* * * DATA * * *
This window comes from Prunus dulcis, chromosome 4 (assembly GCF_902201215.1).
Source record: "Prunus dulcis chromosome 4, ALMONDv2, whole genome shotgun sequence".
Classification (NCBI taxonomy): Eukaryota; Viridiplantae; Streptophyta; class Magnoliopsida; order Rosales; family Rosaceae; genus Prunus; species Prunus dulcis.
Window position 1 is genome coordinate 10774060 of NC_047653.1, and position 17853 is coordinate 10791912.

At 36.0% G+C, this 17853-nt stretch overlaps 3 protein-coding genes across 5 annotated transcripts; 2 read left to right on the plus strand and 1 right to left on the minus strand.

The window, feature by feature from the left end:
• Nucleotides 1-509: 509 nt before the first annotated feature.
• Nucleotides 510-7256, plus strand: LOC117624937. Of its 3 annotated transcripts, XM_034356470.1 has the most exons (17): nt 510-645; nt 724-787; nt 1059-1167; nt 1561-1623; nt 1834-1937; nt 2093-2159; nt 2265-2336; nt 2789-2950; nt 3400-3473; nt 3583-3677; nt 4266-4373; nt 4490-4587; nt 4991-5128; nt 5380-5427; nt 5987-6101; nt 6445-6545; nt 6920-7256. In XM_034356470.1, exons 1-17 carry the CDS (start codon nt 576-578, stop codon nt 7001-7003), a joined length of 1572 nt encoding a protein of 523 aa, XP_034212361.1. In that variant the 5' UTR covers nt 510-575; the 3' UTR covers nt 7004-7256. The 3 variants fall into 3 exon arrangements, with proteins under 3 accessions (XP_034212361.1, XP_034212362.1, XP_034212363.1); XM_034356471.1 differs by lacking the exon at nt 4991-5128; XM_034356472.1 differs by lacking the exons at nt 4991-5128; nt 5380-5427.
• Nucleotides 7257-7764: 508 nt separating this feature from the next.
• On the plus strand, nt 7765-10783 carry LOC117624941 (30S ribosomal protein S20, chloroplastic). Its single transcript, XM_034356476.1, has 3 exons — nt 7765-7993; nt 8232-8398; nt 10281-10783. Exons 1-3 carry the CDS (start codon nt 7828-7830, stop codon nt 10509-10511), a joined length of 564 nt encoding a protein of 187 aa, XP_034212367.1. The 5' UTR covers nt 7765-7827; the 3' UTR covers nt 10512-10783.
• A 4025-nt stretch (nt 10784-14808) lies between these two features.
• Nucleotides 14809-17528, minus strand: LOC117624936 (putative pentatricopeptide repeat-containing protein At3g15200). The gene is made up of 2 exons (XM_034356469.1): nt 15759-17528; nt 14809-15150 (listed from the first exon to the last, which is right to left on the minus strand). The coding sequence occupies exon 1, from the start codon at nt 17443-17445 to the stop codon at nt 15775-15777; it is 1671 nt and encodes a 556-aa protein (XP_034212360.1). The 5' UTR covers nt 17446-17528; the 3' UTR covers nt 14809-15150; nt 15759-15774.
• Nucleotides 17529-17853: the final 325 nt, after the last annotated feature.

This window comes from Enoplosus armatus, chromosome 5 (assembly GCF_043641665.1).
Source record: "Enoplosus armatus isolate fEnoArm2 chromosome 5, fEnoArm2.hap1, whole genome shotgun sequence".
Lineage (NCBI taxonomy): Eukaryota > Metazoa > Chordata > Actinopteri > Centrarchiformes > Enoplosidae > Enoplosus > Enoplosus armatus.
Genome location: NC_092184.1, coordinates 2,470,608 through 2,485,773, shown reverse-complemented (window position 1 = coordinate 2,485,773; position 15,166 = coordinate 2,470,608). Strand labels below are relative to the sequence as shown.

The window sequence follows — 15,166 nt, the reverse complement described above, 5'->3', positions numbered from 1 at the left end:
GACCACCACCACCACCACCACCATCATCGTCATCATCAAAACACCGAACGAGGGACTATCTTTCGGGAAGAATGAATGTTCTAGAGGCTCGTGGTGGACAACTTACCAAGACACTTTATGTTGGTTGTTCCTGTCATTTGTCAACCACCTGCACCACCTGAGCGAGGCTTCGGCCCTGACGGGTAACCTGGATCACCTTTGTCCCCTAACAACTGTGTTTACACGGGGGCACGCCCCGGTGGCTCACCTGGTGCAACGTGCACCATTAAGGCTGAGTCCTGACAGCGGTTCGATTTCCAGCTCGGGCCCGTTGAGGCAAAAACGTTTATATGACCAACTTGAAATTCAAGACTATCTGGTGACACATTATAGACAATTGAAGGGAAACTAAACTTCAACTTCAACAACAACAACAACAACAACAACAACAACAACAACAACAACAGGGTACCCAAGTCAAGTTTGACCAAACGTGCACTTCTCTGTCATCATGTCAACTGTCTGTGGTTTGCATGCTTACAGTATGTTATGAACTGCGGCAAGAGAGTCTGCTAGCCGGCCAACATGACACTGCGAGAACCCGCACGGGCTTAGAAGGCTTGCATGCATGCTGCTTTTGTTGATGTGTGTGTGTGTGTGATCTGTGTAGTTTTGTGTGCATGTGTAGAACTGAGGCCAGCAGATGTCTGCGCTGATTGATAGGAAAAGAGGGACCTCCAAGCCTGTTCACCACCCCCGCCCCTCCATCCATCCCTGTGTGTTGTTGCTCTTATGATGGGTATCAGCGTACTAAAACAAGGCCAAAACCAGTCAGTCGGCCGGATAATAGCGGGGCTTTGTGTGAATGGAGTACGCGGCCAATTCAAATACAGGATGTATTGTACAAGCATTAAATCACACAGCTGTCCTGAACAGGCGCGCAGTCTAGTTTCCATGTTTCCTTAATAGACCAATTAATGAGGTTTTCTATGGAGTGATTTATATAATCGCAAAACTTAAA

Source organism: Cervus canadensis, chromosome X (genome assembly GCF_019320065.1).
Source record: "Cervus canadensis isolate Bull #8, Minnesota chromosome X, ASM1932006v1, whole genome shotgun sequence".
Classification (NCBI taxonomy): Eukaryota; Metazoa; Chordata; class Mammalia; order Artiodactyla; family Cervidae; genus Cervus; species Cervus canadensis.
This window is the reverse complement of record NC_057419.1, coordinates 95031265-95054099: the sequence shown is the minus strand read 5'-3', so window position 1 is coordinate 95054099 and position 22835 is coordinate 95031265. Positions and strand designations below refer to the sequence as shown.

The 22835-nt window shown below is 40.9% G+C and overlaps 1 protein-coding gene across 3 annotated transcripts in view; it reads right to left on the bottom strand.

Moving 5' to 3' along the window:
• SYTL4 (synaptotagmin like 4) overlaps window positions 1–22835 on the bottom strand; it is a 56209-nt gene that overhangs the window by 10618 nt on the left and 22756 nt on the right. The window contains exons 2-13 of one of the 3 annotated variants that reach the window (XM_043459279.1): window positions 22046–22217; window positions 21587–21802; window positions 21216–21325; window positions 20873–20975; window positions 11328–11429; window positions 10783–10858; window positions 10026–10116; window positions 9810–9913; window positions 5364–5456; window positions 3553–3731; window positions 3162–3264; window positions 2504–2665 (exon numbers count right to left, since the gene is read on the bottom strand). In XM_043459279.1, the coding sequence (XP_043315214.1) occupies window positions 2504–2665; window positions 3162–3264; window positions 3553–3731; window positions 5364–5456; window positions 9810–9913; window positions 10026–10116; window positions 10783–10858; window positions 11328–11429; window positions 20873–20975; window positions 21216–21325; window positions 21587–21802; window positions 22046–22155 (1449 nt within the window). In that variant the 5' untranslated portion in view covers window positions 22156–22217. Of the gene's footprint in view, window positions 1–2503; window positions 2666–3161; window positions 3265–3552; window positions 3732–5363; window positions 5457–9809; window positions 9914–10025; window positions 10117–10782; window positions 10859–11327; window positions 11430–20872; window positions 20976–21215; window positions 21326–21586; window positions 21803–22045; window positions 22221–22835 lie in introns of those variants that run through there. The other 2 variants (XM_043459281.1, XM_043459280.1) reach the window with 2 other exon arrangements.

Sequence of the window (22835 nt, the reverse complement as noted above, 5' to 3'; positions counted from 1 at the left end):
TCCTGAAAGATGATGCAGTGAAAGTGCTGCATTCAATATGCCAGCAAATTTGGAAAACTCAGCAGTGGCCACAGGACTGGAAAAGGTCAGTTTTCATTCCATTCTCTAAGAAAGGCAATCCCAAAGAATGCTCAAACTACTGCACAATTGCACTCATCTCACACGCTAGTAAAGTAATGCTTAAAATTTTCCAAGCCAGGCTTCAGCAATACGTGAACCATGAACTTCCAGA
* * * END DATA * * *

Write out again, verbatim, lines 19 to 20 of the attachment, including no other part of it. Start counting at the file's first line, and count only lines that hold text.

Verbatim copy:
GACCACCACCACCACCACCACCATCATCGTCATCATCAAAACACCGAACGAGGGACTATCTTTCGGGAAGAATGAATGTTCTAGAGGCTCGTGGTGGACAACTTACCAAGACACTTTATGTTGGTTGTTCCTGTCATTTGTCAACCACCTGCACCACCTGAGCGAGGCTTCGGCCCTGACGGGTAACCTGGATCACCTTTGTCCCCTAACAACTGTGTTTACACGGGGGCACGCCCCGGTGGCTCACCTGGTGCAACGTGCACCATTAAGGCTGAGTCCTGACAGCGGTTCGATTTCCAGCTCGGGCCCGTTGAGGCAAAAACGTTTATATGACCAACTTGAAATTCAAGACTATCTGGTGACACATTATAGACAATTGAAGGGAAACTAAACTTCAACTTCAACAACAACAACAACAACAACAACAACAACAACAACAACAACAGGGTACCCAAGTCAAGTTTGACCAAACGTGCACTTCTCTGTCATCATGTCAACTGTCTGTGGTTTGCATGCTTACAGTATGTTATGAACTGCGGCAAGAGAGTCTGCTAGCCGGCCAACATGACACTGCGAGAACCCGCACGGGCTTAGAAGGCTTGCATGCATGCTGCTTTTGTTGATGTGTGTGTGTGTGTGATCTGTGTAGTTTTGTGTGCATGTGTAGAACTGAGGCCAGCAGATGTCTGCGCTGATTGATAGGAAAAGAGGGACCTCCAAGCCTGTTCACCACCCCCGCCCCTCCATCCATCCCTGTGTGTTGTTGCTCTTATGATGGGTATCAGCGTACTAAAACAAGGCCAAAACCAGTCAGTCGGCCGGATAATAGCGGGGCTTTGTGTGAATGGAGTACGCGGCCAATTCAAATACAGGATGTATTGTACAAGCATTAAATCACACAGCTGTCCTGAACAGGCGCGCAGTCTAGTTTCCATGTTTCCTTAATAGACCAATTAATGAGGTTTTCTATGGAGTGATTTATATAATCGCAAAACTTAAA

Source organism: Cervus canadensis, chromosome X (genome assembly GCF_019320065.1).